CUTTING-edge tech is set to revolutionise how the NHS treats major killer conditions, pledges Boris Johnson.
The Prime Minister is pumping £250 million into creating the National Artificial Intelligence Lab, which aims to “transform” life-saving health research.
Ministers claim harnessing new tech – such as artificial intelligence and gene testing – will allow doctors and nurses to spend more time with patients.
Officials say the extra cash for the scheme is in addition to the £1.8 billion NHS boost announced earlier this week.
PM Mr Johnson said: “The NHS is revered for the world-class care it provides every day.
“But it is also leading the way in harnessing new technology to treat and prevent, from earlier cancer detection to spotting the deadly signs of dementia.
“Today’s funding is not just about the future of care though. It will also boost the frontline by automating admin tasks and freeing up staff to care for patients.”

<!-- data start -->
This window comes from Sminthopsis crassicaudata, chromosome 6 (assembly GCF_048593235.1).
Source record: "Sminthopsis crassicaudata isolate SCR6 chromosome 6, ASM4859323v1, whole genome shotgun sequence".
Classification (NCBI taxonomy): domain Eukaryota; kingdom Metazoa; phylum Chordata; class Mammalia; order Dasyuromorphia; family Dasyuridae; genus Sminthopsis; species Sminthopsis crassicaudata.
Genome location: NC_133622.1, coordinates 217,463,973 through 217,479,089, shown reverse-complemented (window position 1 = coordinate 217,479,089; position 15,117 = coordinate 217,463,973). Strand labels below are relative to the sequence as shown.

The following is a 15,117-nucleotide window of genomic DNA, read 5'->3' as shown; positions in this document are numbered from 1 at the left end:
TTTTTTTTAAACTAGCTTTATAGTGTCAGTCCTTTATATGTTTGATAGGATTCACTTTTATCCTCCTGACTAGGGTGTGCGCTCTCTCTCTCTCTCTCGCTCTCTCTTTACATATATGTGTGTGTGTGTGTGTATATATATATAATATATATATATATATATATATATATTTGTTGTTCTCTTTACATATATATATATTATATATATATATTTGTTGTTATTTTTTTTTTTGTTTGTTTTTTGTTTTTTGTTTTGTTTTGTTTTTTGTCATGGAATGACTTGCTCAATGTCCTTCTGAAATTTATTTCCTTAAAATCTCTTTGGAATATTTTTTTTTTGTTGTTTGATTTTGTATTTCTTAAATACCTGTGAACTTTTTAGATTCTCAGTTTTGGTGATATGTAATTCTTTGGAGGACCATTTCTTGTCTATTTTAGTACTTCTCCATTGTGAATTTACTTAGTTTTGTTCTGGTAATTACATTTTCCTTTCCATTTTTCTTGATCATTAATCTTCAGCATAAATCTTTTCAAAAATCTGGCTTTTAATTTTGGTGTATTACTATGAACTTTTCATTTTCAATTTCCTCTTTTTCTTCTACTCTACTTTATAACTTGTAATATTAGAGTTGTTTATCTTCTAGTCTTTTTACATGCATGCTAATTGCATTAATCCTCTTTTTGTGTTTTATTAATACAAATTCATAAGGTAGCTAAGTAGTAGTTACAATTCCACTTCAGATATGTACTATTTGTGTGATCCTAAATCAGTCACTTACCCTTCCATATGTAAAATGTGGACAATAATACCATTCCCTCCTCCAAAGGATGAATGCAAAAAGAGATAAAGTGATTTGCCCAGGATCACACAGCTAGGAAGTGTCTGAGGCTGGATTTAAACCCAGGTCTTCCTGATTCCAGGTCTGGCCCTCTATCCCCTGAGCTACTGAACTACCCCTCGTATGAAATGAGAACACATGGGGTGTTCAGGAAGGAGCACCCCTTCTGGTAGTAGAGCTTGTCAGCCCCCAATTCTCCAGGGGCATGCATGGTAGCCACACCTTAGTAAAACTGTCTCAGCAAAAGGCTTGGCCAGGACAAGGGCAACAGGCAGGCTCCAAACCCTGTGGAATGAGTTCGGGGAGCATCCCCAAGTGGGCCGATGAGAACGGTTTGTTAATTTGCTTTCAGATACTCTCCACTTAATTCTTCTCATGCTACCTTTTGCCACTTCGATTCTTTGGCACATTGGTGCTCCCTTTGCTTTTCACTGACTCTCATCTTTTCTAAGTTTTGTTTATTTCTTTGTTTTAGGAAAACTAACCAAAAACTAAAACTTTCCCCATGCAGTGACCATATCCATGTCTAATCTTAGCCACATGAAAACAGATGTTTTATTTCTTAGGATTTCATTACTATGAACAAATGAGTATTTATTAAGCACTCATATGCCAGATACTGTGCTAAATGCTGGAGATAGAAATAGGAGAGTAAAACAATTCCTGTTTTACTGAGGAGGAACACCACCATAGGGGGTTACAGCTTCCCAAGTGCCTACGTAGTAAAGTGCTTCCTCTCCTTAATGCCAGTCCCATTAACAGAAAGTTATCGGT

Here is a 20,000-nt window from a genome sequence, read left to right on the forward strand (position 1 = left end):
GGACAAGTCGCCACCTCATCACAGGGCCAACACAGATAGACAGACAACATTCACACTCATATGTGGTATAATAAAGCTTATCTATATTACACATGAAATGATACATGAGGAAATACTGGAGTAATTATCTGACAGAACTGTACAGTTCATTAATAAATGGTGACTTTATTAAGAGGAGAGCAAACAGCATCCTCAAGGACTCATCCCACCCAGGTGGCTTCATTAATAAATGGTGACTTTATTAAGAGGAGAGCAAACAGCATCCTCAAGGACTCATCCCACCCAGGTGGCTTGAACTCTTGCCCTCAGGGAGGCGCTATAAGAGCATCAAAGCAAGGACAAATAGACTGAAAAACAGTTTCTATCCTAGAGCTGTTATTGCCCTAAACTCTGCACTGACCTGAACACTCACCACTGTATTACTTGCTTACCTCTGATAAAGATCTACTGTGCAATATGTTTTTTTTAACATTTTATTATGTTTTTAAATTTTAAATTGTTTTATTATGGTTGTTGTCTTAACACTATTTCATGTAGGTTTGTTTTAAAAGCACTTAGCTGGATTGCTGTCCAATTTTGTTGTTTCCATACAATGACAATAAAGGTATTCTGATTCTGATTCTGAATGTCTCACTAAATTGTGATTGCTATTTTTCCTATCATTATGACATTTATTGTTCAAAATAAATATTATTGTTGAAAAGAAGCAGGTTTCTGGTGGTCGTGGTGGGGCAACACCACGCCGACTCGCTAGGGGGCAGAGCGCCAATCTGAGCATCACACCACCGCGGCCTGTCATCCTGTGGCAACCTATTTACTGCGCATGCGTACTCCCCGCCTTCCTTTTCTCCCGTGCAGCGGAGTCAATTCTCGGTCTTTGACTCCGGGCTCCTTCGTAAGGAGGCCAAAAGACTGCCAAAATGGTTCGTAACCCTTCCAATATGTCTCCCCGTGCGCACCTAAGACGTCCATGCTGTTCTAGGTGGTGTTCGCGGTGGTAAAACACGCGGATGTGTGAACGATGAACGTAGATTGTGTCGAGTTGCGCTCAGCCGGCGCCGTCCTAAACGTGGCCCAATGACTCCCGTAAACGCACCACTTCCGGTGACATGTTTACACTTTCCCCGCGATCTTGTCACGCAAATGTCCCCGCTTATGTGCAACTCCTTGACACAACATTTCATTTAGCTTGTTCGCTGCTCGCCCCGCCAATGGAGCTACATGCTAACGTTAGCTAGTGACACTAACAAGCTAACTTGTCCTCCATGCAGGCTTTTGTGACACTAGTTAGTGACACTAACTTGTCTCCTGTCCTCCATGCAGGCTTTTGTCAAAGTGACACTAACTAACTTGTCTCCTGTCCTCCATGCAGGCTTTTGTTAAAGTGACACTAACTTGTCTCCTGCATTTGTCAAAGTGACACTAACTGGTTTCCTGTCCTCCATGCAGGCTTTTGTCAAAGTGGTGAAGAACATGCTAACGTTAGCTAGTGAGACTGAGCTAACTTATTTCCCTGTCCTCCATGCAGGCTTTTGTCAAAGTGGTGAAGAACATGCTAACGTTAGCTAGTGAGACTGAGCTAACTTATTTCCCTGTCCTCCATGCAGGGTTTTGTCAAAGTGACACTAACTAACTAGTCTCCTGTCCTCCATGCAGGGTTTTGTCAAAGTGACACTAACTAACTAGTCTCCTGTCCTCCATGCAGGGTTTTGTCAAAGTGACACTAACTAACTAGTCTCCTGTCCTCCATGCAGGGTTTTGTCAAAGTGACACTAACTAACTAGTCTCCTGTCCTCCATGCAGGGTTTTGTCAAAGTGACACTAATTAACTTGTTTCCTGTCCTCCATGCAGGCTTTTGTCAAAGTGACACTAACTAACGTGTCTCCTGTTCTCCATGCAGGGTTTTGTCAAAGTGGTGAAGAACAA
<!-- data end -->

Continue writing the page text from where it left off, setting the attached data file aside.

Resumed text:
We are on the cusp of a huge health tech revolution
AI is already used in a number of NHS trusts, including University College Hospital in London where it identifies which patients are most likely to miss appointments.
It allows staff to follow-up with targeted phone calls, helping to save £2-3 per appointment. And at Imperial College London, computers are used to better predict chances of surviving ovarian cancer.
Health Secretary Matt Hancock said: “We are on the cusp of a huge health tech revolution that could transform patient experience by making the NHS a truly predictive, preventive and personalised health and care service.
“I am determined to bring the benefits of technology to patients and staff. It’s part of our mission to make the NHS the best it can be.”
The new lab, part of the pioneering NHS X initiative, aims to save thousands more lives and slash health spending by boosting hospital and GP efficiency.
It follows on from plans to have five million Brits have their genes tested for free to better predict their risk of serious illness.
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Simon Stevens, NHS England chief executive, said: “Carefully targeted AI is now ready for practical application in health services, and this investment is another step in the right direction to help the NHS
become a world leader in using these important technologies.
“In the first instance it should help personalise NHS screening and treatments for cancer, eye disease and a range of other conditions, as well as freeing up staff time.”